“The threat of microplastics to fulmars is multifaceted. Plastic is not the only concern,” she explains.

While fulmars have been eating plastics for decades, they have also been battling several other stressors like bycatch or changing sea ice conditions.

“In a world of multiple environmental threats,” says Dr. Provencher, “we need to think of threats in a cumulative way.”

“In a world of multiple environmental threats,” says Dr. Provencher, “we need to think of threats in a cumulative way.”


To do so, Dr. Provencher looks to a harm reduction approach. “Borrowing from social work, harm reduction is about managing and removing all the things that can cause harm, so the population is more resilient,” she says.

It is about managing the contaminants you can reduce because other sources of stress may not be as easily managed.

Government research groups constantly stay on top of shifting prioritizes and environmental concerns

“We are kind of standing on quicksand.” – Dr. Provencher

“The evidence-based approach to prioritization is an iterative process,” explains Dr. Provencher, “we are kind of standing on quicksand.”

It is critical to be on top of new science to understand what the priorities are. For example, Dr. Provencher notes that only five years ago plastics in biosolids, which are applied to agricultural fields, was not on scientists’ radars. Now, they’re a priority.

Within government, there are typically two scientific groups: the policy group and the research directives.

The policy group receives data from the research group and presents this new data at conferences. After conferences, they then bring new ideas and priorities back to the research group.

The research group receives the feedback, priorities and news on what was discussed at the conference from the policy group, and then continues to conduct more research.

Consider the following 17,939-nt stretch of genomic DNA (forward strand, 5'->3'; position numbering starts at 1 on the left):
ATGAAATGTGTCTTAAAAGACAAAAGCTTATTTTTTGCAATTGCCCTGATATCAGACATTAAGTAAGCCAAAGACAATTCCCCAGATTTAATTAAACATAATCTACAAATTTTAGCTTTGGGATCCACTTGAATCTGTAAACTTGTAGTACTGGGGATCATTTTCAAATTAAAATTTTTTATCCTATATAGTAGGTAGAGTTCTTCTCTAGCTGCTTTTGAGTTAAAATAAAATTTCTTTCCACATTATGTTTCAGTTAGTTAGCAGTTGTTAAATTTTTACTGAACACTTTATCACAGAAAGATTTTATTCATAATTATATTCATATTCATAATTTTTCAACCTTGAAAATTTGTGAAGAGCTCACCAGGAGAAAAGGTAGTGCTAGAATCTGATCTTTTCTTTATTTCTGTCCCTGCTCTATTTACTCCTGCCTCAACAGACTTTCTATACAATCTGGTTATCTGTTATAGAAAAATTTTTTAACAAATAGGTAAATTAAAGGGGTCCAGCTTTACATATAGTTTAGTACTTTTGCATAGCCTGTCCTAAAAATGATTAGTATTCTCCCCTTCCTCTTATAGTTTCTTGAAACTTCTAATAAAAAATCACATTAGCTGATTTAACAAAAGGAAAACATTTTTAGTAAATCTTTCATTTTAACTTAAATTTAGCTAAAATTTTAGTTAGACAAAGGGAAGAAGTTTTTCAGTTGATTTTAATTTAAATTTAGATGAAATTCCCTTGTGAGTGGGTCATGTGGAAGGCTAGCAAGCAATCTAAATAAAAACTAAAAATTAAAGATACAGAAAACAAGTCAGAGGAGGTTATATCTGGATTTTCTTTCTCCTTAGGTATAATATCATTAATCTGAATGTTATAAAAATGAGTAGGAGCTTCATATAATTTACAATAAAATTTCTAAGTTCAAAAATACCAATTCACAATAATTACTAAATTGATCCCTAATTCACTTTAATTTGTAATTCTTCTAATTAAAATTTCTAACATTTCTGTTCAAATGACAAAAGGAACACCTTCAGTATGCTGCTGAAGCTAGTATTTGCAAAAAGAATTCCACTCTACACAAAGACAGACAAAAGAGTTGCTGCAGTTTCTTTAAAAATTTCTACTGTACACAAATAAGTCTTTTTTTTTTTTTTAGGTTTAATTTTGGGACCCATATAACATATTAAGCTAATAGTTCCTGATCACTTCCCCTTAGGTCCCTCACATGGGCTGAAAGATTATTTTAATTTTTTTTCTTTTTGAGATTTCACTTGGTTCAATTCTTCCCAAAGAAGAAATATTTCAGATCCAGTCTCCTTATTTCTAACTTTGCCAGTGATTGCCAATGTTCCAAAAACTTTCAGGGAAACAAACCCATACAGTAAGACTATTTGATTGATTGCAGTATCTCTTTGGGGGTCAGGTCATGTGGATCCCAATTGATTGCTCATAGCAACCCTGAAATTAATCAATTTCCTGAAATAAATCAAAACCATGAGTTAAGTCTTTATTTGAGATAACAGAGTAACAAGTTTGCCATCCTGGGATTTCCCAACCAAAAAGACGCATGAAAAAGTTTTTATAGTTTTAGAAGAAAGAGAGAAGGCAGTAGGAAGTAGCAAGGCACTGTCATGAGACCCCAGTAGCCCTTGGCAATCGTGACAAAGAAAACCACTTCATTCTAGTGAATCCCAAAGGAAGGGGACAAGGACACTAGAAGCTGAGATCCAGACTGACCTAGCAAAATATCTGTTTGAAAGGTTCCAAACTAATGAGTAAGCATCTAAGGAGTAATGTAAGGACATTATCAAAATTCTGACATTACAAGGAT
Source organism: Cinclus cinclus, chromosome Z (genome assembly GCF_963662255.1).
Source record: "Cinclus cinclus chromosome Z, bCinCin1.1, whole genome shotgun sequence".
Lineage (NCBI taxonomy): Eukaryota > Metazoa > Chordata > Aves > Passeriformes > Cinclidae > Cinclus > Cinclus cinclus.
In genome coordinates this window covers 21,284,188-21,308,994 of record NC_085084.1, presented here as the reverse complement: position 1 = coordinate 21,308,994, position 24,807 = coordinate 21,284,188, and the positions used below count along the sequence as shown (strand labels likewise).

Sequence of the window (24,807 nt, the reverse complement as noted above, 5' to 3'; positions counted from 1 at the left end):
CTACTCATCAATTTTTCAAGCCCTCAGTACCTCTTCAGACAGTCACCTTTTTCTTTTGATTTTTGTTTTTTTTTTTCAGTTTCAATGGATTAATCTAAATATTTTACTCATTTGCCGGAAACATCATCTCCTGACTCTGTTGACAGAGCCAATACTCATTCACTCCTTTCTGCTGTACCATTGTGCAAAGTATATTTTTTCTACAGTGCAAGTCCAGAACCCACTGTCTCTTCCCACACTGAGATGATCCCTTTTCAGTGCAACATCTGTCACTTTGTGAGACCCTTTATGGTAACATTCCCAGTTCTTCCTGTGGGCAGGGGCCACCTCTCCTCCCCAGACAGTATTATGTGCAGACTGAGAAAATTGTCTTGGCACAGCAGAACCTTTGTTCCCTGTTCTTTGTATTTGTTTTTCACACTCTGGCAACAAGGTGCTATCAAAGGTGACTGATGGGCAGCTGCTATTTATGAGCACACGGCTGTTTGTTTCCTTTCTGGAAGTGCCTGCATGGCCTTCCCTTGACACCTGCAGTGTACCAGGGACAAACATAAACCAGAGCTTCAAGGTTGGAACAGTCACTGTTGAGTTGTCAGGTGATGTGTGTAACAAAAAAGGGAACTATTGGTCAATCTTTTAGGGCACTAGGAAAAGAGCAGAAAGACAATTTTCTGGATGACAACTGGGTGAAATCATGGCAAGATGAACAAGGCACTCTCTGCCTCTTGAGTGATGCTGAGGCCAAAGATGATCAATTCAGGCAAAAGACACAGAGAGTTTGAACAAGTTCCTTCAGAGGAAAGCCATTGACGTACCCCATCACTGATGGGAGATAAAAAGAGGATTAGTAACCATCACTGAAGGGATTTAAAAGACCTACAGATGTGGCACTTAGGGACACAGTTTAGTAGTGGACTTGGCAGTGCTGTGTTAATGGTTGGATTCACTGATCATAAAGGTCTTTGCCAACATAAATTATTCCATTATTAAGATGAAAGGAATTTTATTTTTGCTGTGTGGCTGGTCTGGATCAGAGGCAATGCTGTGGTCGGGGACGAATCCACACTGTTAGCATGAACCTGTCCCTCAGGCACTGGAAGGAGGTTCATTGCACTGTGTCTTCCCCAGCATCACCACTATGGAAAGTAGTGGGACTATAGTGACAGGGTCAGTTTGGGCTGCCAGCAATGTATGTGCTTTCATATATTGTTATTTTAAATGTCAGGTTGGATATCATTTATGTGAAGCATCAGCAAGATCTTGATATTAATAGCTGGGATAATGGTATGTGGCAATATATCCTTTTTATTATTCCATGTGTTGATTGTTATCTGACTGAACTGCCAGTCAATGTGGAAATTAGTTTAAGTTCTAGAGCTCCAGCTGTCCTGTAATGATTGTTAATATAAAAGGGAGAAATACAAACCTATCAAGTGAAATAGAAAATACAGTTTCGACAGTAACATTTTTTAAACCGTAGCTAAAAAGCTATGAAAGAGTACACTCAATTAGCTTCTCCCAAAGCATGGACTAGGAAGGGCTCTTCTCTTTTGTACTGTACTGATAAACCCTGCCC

In this back-and-forth feedback loop, indicator birds like the northern fulmar provide the perfect plastic pollution tracking tool.

Public concern drives policy, which influences government research direction

The public also plays a key role in policy development and public concern has driven national and international environmental policies.

The public can influence policy by voting, through their purchasing decisions (like buying items with less plastic), and by advocating for evidence-based approaches to decision making. Using evidence of plastic ingested by the northern fulmar, scientists and the public can inform policy decisions.

With informed policy decisions, one day we may be able to buy products without worrying that they’ll end up in the stomach of our Canadian seabirds


While we have a lot of work left to do, Dr. Provencher is encouraged by our future generation. While wandering the grocery store aisles, her daughter asked for a bottle of pop. Dr. Provencher explained that she has found pop bottle lids in the stomach of seabirds. Now, every time she and her daughter are in the grocery store, her daughter (loudly) asks, "mom are you still finding pop lids in birds' stomachs?!" She has even brought the issue up to strangers buying plastic bottles. Now that she knows where the plastic can end up, she has lost the desire to have it.

Dr. Provencher hopes that one day we will stop finding plastic bottle caps in birds and that plastic will stay in the economy and not be lost to the environment. Until that day comes though, monitoring with indicator species will continue to take place.


Ocean Diagnostics Inc is an environmental impact company that develops technologies and laboratory capabilities to standardize microplastics data collection and analysis. The company works closely with academic and government partners to advance microplastic science. ODI has partnered with Environment and Climate Change Canada to share information on plastic pollution from Canadian plastic experts. Learn more here.